happened in this way : Elimelech, of Bethle- 
hem-Judah, @ed, ; to Moab, with his wife, Na- 
omi, and his two sons, during a famine in Ca- 
naan. Then his two sons married Orpah and 
Ruth. At length, Elimelech and both his sons 
died, leaving Naomi alone. 

4. What did she resolve to do? 

A. To return to the land of Judah. Until, 


5. Who went with her some distance ? 
A. Her two daughters-in-law. Id. i, 7 

6. What did Naomi say to them ? 

A. u Go,, return each to" her mother's house. 
The Lord deal kindly with yoa, as ye have 
dealt with the d«ad and with me." Id. i, 8 

7 Did they both return ? 

A. Orpah went hack, but Ruth clave unto 
her and said, "Entreat me not to leave thee or 
to return from following after thee; for wheth- 
er thou goest, I will go; and where thou lodg- 
es t, I will lodge"; thy people shall be my people, 
and thy God my God ; where thou diest, will 
I die, and there will I be buried." Id. i, 10 
and 17. 


8. What other daim, besides her piety, did 
Suth have, to be mentioned in the Bible ? 

A. She married Boaz, a relative of her first 
husband, and thi» she became the mother of 
Obed, who was the fattier of Jesse, the father 
ef "David}--' from 'whom' Christ sprung. -'"Id.~'iv7"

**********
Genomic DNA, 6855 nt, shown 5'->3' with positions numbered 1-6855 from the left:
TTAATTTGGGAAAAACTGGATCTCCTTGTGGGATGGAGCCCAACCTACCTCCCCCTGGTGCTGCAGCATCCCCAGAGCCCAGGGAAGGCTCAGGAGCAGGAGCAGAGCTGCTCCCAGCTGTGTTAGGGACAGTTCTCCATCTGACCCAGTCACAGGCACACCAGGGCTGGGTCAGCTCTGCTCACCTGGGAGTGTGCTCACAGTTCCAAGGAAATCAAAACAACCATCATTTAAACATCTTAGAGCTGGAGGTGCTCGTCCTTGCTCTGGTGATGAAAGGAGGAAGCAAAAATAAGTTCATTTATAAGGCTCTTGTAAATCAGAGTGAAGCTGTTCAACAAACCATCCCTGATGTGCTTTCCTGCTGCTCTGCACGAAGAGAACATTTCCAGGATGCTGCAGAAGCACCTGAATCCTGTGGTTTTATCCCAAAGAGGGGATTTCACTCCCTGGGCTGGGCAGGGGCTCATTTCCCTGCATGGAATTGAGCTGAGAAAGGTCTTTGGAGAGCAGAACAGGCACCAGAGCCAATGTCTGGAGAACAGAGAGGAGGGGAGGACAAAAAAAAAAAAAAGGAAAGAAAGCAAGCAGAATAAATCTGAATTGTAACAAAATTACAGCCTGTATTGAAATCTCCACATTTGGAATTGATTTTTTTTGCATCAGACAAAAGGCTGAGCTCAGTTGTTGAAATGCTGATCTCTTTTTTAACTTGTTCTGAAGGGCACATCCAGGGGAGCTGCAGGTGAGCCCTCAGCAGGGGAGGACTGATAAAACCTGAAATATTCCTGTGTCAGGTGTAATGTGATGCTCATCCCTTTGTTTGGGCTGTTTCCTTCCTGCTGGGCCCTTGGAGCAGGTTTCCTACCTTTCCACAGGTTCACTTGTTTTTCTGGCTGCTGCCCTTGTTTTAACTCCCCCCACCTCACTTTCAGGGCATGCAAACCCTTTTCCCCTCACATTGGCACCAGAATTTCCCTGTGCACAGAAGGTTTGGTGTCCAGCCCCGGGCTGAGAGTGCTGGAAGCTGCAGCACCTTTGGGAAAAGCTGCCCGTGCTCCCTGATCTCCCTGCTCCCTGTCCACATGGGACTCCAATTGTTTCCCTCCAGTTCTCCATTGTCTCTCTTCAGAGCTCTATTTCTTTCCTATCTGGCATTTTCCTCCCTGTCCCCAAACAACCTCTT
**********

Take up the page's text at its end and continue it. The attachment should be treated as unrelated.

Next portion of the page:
13, 17. 


9. In, whom among the Judges, have we an 
example of sinful indulgence towards his child- 
ren •? 

A. In Eli. 

10. What did he say to his sons, when their 
wicked conduct was reported to him? 

A. "Nay, my sons, for it is no good report I 
hear." 1 Sam. ii, 22. 

11. How did God punish Eli and his sons 7 
A. He himself and most of his sons died 

violent deaths. 

12. Which two of his sons were billed by 
the Philistines ? 

A. Hophni and Phineas. Id. iv, 17. 

13. What caused the death of Eli ? 

A. A messenger ran to tell him of the victo- 
ry of the Philistines, the death of his sons and 
the capture of the Ark at Aphek. And as ho 
mentioned, that the Ark of God was taken r 
"Eli fell from off his seat backwards, and his 
neck brake and he died ; for he was an old man 
and heavv." 1 Sam. iv. 13. 17 and 18. 




1. Who was the last of the Judges ? 
A. Samuel. 

2. Why was h« so called ? 

A. Because his mother had prayed mos4 
earnestly for him, and was h«ard and answer- 
ed by God. 1 Sam: i, 20. 

3. Who were his parents?